From Zero to Hero: Crowdfunding your first investment

Development

More and more entrepreneurs are turning to the general public for help funding their next big idea.

Crowdfunding sites are increasingly becoming the go-to place for novice entrepreneurs looking to get their business off the ground. A boom in the number of money-raising websites and new crowdfunding rules that allow the average Joe to take direct equity in Canadian startups has also helped popularize the concept.

While raising money online isn’t new, platforms like Kickstarter, Indiegogo and GoFundMe have made it much easier. According to a 2015 report by Massolutions, a research firm based in New York City, crowdfunding platforms raised $16.2 billion in 2014; up from 167 per cent from the previous year’s $6.1 billion.

If you’ve ever considered crowdfunding we’ve done all the heavy lifting for you and asked some few Canadian tech entrepreneurs how to make your next campaign a success.

Q1: Is crowdfunding an effective strategy for startups?

“It depends on what your product and service are, so for example. If you’re doing something that is very B2C (business to consumer) focused [and] you think your creative endeavor is going to resonate with the consumers, one of those [crowdfunding] platforms is applicable. You can then pre-sell and look for funding … it’s not a big risk.”

“From my experience… if you’re going in to sell a software product or something that needs to be built, you should show the potential customer that you have great expertise.”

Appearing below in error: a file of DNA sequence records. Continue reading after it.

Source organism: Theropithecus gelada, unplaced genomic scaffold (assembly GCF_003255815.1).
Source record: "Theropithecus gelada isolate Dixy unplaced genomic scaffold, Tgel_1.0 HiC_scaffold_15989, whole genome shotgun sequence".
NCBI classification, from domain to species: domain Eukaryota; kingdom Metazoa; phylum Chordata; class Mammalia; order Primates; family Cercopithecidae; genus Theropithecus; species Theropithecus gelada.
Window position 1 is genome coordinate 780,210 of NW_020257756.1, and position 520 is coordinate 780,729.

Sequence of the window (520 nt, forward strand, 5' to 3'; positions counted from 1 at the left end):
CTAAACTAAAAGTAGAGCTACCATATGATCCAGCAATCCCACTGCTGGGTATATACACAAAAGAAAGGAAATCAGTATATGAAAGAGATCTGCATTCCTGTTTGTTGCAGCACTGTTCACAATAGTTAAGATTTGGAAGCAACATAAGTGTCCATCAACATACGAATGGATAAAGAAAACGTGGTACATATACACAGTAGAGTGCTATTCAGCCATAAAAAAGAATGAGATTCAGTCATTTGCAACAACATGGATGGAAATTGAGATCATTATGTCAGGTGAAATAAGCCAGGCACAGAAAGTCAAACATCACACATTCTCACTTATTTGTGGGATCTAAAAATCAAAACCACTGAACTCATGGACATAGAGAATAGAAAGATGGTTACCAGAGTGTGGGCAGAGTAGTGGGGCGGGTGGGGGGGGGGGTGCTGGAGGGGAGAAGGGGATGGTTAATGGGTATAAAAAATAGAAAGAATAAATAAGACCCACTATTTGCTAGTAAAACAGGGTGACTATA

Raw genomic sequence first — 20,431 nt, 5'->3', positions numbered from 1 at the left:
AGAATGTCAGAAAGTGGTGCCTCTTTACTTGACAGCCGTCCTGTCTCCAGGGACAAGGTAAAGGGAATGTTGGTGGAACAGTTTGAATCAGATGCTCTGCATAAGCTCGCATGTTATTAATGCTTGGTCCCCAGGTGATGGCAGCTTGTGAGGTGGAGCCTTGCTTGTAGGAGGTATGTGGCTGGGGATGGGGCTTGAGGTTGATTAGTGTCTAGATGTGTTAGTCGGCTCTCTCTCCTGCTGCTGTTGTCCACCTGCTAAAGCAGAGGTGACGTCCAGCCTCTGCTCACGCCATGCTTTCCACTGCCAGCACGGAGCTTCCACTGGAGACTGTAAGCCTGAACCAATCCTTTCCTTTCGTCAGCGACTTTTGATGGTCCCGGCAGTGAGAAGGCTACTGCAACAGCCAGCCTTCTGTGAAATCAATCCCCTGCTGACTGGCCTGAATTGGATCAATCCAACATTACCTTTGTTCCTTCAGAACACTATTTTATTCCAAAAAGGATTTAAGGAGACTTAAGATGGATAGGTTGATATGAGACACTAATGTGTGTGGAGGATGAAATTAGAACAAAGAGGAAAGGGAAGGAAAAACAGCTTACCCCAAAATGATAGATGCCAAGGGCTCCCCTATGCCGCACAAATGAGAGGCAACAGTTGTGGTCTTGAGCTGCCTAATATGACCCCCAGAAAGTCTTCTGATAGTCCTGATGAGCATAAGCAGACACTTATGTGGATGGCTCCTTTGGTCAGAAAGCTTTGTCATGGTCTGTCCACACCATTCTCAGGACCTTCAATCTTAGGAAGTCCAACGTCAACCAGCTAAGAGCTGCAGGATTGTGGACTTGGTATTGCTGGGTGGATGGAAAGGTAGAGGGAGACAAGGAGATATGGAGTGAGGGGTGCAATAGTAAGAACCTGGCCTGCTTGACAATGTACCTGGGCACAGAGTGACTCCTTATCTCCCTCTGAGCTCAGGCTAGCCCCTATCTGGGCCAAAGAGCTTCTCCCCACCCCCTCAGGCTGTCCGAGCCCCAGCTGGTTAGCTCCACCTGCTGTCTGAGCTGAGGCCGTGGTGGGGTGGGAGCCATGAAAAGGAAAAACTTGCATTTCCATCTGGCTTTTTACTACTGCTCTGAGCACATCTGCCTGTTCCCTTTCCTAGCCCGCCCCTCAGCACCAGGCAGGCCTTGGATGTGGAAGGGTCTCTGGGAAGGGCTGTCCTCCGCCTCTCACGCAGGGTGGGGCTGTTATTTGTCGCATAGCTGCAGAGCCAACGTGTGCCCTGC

Dave Hanley, founder at Risk Control Technologies Inc and startup advisor

Q2: What are the two most common forms of crowdfunding?

“Typically, with rewards-based crowdfunding, you are providing the buyer with a good or product, while equity crowdfunding involves raising money in exchange for ownership in your company.”

“Equity crowdfunding is raising money for a product or service. You typically need to do it through a registered portal, which has to follow a number of different rules. It can be effective for some companies, but the uptake in Canada hasn’t been as explosive as it has been in the U.K. and the U.S., partly because of the rules and restrictions. It can work, typically if you can create some buzz around your company and the prospects.”

Rubsun Ho, CEO at Crowdmatrix

Q3: What crowdfunding platforms would you recommend?

“It depends on what you’re looking for. In terms of rewards, I recommend Indiegogo, RocketHub, Kickstarter or GoFundMe. For equity crowdfunding, Micro Ventures and Angel List are great platforms.”

Mike Cotton, Director at Ryerson Futures Inc. & COO at Toronto Esports Club Ltd.

Q4: What advice would you offer entrepreneurs?

“Crowdfunding is a more efficient way to facilitate the fundraising effort that you have to do anyway. You still need a good story and good investment pieces, you still need to go sell your story and generate interest. It allows for word of mouth after to help build your campaign.”

Rubsun Ho, CEO of Crowdmatrix

Q5: What are the pros and cons for raising money online?

“You have to have a lot smaller [incentives] to get to the number of dollars you need, because [your audience] will be writing you smaller cheques. However, I think the pros are perhaps that you’re scrutinized less because you’re not dealing with super savvy investors who are managing a fund that has to have a certain return on investments. You’re opening yourself up to a bigger world with a broader appetite.”

Rokham Fard, Founder of PsychologyCompass

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